I have been deeply influenced by the plumbing work of Thomas Crapper & Co. as well as the visual style of pulp magazine covers.
Yes, he really existed. Yes, that's where the word comes from. Yes the have a website. During World War II American GI's saw the name "Crapper" all over England and brought the word back to America.
Thomas Crapper (baptized 28 September 1836; died 27 January 1910) was a plumber who founded Thomas Crapper & Co. in London. Contrary to widespread misconceptions, Crapper did not invent the flush toilet. He did, however, do much to increase the popularity of the toilet, and developed some important related inventions, such as the ballcock. He was noted for the quality of his products and received several Royal Warrants. The manhole covers with Crapper's company's name on them in Westminster Abbey are now a minor tourist attraction.
It has often been claimed in popular culture that the slang term for human bodily waste, "crap", originated with Thomas Crapper because of his association with lavatories. The most common version of this story is that American servicemen stationed in England during World War I saw his name on cisterns and used it as army slang, i.e., "I'm going to the crapper". The word crap is actually of Middle English origin; and hence predates its application to bodily waste. Its first application to bodily waste, according to the Oxford English Dictionary, appeared in 1846 under a reference to a crapping ken, or a privy, where ken means a house.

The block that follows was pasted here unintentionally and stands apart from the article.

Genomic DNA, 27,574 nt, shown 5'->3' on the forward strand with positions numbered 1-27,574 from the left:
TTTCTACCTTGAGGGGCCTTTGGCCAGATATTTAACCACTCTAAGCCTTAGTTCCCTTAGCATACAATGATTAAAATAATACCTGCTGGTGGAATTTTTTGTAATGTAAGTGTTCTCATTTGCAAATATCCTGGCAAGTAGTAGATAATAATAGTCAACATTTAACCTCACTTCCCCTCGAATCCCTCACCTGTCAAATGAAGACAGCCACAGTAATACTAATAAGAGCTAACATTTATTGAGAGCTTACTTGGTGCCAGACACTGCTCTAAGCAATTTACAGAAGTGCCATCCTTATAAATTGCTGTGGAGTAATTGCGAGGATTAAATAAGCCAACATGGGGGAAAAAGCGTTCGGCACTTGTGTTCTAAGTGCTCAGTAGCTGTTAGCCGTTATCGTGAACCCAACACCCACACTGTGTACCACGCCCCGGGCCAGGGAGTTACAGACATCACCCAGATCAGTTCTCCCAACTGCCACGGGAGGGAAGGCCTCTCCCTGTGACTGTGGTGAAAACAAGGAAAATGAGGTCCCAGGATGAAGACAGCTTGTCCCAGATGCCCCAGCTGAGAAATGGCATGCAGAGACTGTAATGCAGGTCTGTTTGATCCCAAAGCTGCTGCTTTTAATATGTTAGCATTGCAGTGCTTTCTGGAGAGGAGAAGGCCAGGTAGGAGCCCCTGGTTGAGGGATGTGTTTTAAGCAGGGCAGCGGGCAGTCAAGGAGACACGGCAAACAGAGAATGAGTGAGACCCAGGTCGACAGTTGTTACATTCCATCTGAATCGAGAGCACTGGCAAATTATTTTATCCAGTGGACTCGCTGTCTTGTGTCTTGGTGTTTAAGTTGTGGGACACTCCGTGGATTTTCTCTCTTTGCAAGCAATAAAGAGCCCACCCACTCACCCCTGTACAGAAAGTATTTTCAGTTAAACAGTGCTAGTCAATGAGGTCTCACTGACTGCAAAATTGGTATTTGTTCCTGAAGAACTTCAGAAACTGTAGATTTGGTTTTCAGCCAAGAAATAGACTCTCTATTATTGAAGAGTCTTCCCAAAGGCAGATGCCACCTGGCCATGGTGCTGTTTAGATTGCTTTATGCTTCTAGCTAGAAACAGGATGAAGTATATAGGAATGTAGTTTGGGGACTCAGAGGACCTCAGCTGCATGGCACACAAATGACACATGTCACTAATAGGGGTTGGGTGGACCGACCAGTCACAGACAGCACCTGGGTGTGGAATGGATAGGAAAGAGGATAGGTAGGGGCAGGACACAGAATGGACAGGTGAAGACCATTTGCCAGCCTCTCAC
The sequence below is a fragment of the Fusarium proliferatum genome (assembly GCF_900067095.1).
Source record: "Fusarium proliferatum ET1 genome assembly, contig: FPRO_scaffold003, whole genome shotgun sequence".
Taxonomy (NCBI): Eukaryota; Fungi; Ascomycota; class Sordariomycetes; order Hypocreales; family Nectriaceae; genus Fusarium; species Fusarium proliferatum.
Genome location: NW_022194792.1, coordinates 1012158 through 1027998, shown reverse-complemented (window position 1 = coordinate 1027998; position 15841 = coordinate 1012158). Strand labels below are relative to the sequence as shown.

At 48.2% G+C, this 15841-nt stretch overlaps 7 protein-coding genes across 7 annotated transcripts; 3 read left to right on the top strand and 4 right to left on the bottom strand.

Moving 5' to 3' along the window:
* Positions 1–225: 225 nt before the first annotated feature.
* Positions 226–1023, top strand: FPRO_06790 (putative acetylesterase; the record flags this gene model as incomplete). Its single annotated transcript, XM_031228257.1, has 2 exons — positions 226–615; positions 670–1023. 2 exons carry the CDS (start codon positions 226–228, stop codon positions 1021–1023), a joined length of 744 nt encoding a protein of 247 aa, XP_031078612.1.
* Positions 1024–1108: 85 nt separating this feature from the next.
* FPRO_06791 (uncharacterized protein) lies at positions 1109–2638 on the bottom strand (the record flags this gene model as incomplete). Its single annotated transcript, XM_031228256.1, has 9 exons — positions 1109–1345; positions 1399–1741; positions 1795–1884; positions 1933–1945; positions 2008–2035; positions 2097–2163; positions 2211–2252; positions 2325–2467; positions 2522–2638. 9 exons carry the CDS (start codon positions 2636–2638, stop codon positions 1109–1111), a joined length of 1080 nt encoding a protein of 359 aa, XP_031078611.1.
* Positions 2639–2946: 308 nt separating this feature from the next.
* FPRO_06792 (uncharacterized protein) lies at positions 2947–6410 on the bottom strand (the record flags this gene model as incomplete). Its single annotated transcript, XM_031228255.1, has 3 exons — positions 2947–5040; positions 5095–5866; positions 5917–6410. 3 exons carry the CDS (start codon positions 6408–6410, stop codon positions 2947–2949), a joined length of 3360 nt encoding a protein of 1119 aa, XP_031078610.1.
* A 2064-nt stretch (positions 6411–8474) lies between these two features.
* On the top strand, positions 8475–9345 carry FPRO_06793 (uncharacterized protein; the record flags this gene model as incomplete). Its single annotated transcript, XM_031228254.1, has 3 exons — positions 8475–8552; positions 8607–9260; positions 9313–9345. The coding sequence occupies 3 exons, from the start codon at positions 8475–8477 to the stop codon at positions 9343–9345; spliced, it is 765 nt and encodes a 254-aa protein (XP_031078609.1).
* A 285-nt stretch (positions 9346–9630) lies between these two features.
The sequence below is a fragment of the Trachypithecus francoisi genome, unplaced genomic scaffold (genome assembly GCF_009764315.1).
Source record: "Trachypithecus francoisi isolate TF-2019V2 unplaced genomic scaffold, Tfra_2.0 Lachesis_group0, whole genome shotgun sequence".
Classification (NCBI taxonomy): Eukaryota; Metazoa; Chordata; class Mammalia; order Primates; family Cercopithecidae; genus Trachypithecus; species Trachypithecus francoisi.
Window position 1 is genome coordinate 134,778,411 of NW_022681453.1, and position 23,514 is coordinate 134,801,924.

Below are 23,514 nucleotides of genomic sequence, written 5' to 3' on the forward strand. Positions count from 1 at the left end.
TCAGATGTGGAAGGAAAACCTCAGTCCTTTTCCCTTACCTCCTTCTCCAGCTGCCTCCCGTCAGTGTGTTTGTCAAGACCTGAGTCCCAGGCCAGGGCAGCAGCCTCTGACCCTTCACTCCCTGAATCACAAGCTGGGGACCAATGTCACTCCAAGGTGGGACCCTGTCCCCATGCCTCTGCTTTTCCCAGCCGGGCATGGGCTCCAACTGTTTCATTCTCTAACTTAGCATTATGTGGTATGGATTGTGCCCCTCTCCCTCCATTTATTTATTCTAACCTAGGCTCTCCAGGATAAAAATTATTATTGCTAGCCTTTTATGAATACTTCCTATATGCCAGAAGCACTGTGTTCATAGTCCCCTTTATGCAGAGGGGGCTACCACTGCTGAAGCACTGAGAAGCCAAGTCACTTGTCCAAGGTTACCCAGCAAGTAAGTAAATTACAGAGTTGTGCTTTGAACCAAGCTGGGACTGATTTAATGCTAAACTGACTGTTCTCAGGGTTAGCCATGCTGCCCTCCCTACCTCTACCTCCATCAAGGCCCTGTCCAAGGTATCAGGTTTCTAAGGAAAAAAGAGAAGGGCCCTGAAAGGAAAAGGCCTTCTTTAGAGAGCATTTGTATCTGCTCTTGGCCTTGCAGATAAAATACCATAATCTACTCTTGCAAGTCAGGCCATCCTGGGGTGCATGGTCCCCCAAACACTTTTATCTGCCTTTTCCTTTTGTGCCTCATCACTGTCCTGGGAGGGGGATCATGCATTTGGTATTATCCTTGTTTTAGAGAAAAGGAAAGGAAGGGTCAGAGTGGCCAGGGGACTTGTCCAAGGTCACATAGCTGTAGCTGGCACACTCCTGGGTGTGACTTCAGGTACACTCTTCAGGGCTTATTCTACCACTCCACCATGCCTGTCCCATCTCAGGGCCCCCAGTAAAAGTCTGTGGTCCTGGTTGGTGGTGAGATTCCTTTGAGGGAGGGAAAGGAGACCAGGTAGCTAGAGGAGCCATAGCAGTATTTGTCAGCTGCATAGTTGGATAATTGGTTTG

Pulp magazines (often referred to as "the pulps"), also collectively known as pulp fiction, refers to inexpensive fiction magazines published from 1896 through the 1950s. The typical pulp magazine was seven inches wide by ten inches high, half an inch thick, and 128 pages long. Pulps were printed on cheap paper with ragged, untrimmed edges. The name pulp comes from the cheap wood pulp paper on which the magazines were printed. Magazines printed on better paper were called "glossies" or "slicks." In their first decades, they were most often priced at ten cents per magazine, while competing slicks were 25 cents apiece. Pulps were the successor to the penny dreadfuls, dime novels, and short fiction magazines of the 19th century. Although many respected writers wrote for pulps, the magazines are best remembered for their lurid and exploitative stories and sensational cover art. Modern superhero comic books are sometimes considered descendants of "hero pulps"; pulp magazines often featured illustrated novel-length stories of heroic characters, such as The Shadow, Doc Savage, and The Phantom Detective.
George Rozen, Detective Fiction Weekly, 4/1938.
H.J. Ward: "The Whisperers," Spicy Mystery, 4/1942.